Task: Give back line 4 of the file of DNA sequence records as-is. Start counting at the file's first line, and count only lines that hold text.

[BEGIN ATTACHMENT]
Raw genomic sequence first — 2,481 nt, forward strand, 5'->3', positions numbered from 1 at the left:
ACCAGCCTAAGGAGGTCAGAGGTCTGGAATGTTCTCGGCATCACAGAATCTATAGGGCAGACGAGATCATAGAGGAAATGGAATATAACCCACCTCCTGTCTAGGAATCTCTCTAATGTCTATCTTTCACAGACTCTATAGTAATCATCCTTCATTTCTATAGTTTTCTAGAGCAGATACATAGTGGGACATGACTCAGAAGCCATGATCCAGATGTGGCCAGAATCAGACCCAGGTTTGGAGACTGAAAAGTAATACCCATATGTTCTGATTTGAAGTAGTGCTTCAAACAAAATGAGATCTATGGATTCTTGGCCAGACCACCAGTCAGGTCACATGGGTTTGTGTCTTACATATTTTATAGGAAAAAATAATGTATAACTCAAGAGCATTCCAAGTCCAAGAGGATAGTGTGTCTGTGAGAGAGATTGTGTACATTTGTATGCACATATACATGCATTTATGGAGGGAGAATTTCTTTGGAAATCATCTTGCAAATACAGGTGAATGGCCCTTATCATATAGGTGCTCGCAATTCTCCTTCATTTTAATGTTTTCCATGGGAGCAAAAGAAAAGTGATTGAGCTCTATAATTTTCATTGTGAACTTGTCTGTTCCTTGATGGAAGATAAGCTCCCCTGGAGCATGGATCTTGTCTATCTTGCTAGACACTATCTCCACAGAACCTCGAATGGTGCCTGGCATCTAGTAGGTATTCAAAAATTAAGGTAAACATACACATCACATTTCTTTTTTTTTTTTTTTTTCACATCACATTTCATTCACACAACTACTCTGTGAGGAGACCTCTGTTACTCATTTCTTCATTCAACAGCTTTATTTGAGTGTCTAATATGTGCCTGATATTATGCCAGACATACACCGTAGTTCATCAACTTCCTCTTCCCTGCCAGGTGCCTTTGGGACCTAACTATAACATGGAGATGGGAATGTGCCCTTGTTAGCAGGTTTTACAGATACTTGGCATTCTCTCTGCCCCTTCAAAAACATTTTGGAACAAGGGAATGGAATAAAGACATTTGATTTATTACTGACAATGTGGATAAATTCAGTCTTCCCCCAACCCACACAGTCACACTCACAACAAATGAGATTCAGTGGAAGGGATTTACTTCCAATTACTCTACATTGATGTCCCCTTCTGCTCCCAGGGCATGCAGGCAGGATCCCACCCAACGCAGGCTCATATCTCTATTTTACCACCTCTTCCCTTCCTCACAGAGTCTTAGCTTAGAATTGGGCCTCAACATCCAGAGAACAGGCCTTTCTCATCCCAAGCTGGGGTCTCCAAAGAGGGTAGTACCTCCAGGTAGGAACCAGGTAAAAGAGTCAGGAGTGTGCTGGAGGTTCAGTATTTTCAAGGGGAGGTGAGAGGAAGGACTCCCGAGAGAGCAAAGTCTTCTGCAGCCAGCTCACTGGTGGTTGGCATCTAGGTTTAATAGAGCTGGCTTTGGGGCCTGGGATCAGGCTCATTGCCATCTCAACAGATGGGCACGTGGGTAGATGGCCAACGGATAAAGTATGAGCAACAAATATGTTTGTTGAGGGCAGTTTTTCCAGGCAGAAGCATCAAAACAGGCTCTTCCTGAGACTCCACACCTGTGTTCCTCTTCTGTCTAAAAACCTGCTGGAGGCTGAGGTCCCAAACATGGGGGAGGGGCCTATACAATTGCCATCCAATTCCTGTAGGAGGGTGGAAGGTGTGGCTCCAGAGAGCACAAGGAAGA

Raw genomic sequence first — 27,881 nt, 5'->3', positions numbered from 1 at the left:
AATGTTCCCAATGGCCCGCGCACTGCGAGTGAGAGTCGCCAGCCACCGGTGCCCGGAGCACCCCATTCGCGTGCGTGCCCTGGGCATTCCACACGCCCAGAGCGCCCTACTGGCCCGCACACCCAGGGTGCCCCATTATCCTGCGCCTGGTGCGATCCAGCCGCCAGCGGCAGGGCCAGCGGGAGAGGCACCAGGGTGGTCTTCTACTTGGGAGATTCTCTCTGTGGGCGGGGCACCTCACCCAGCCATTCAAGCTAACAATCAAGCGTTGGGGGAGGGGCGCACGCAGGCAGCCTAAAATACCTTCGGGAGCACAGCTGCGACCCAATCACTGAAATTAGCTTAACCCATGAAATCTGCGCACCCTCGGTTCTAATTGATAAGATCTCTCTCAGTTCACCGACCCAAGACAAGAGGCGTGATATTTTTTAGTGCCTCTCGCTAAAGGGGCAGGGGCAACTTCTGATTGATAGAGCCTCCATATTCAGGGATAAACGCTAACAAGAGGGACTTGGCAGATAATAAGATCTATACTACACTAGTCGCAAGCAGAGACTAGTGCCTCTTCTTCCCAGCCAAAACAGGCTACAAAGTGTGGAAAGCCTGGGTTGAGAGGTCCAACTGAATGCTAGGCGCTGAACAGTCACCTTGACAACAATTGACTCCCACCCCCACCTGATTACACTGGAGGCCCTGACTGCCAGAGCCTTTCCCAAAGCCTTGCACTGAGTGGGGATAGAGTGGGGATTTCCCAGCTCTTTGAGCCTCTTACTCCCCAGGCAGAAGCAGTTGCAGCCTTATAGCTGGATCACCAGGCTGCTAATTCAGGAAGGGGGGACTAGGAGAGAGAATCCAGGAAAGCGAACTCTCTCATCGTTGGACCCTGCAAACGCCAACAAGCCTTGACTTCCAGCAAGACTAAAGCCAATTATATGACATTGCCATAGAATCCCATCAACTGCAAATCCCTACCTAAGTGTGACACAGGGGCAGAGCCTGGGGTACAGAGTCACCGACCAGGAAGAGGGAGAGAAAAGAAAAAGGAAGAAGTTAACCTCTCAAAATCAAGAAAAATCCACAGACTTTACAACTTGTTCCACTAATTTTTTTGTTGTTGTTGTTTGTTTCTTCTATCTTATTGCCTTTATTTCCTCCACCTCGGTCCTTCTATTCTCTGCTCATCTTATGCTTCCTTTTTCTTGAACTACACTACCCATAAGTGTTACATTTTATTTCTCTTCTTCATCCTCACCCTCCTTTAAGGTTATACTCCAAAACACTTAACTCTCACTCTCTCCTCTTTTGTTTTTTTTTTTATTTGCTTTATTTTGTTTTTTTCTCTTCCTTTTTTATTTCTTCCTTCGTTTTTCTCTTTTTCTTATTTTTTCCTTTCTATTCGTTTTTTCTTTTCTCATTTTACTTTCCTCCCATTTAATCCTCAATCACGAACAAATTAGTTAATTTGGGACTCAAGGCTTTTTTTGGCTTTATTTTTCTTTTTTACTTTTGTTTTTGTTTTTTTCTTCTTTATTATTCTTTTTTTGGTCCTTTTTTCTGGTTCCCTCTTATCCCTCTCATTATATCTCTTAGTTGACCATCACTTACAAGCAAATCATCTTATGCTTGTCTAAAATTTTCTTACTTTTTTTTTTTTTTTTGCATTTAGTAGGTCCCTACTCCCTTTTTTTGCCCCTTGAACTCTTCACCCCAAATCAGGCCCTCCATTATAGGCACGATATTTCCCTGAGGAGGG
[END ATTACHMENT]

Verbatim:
AATGTTCCCAATGGCCCGCGCACTGCGAGTGAGAGTCGCCAGCCACCGGTGCCCGGAGCACCCCATTCGCGTGCGTGCCCTGGGCATTCCACACGCCCAGAGCGCCCTACTGGCCCGCACACCCAGGGTGCCCCATTATCCTGCGCCTGGTGCGATCCAGCCGCCAGCGGCAGGGCCAGCGGGAGAGGCACCAGGGTGGTCTTCTACTTGGGAGATTCTCTCTGTGGGCGGGGCACCTCACCCAGCCATTCAAGCTAACAATCAAGCGTTGGGGGAGGGGCGCACGCAGGCAGCCTAAAATACCTTCGGGAGCACAGCTGCGACCCAATCACTGAAATTAGCTTAACCCATGAAATCTGCGCACCCTCGGTTCTAATTGATAAGATCTCTCTCAGTTCACCGACCCAAGACAAGAGGCGTGATATTTTTTAGTGCCTCTCGCTAAAGGGGCAGGGGCAACTTCTGATTGATAGAGCCTCCATATTCAGGGATAAACGCTAACAAGAGGGACTTGGCAGATAATAAGATCTATACTACACTAGTCGCAAGCAGAGACTAGTGCCTCTTCTTCCCAGCCAAAACAGGCTACAAAGTGTGGAAAGCCTGGGTTGAGAGGTCCAACTGAATGCTAGGCGCTGAACAGTCACCTTGACAACAATTGACTCCCACCCCCACCTGATTACACTGGAGGCCCTGACTGCCAGAGCCTTTCCCAAAGCCTTGCACTGAGTGGGGATAGAGTGGGGATTTCCCAGCTCTTTGAGCCTCTTACTCCCCAGGCAGAAGCAGTTGCAGCCTTATAGCTGGATCACCAGGCTGCTAATTCAGGAAGGGGGGACTAGGAGAGAGAATCCAGGAAAGCGAACTCTCTCATCGTTGGACCCTGCAAACGCCAACAAGCCTTGACTTCCAGCAAGACTAAAGCCAATTATATGACATTGCCATAGAATCCCATCAACTGCAAATCCCTACCTAAGTGTGACACAGGGGCAGAGCCTGGGGTACAGAGTCACCGACCAGGAAGAGGGAGAGAAAAGAAAAAGGAAGAAGTTAACCTCTCAAAATCAAGAAAAATCCACAGACTTTACAACTTGTTCCACTAATTTTTTTGTTGTTGTTGTTTGTTTCTTCTATCTTATTGCCTTTATTTCCTCCACCTCGGTCCTTCTATTCTCTGCTCATCTTATGCTTCCTTTTTCTTGAACTACACTACCCATAAGTGTTACATTTTATTTCTCTTCTTCATCCTCACCCTCCTTTAAGGTTATACTCCAAAACACTTAACTCTCACTCTCTCCTCTTTTGTTTTTTTTTTTATTTGCTTTATTTTGTTTTTTTCTCTTCCTTTTTTATTTCTTCCTTCGTTTTTCTCTTTTTCTTATTTTTTCCTTTCTATTCGTTTTTTCTTTTCTCATTTTACTTTCCTCCCATTTAATCCTCAATCACGAACAAATTAGTTAATTTGGGACTCAAGGCTTTTTTTGGCTTTATTTTTCTTTTTTACTTTTGTTTTTGTTTTTTTCTTCTTTATTATTCTTTTTTTGGTCCTTTTTTCTGGTTCCCTCTTATCCCTCTCATTATATCTCTTAGTTGACCATCACTTACAAGCAAATCATCTTATGCTTGTCTAAAATTTTCTTACTTTTTTTTTTTTTTTTGCATTTAGTAGGTCCCTACTCCCTTTTTTTGCCCCTTGAACTCTTCACCCCAAATCAGGCCCTCCATTATAGGCACGATATTTCCCTGAGGAGGG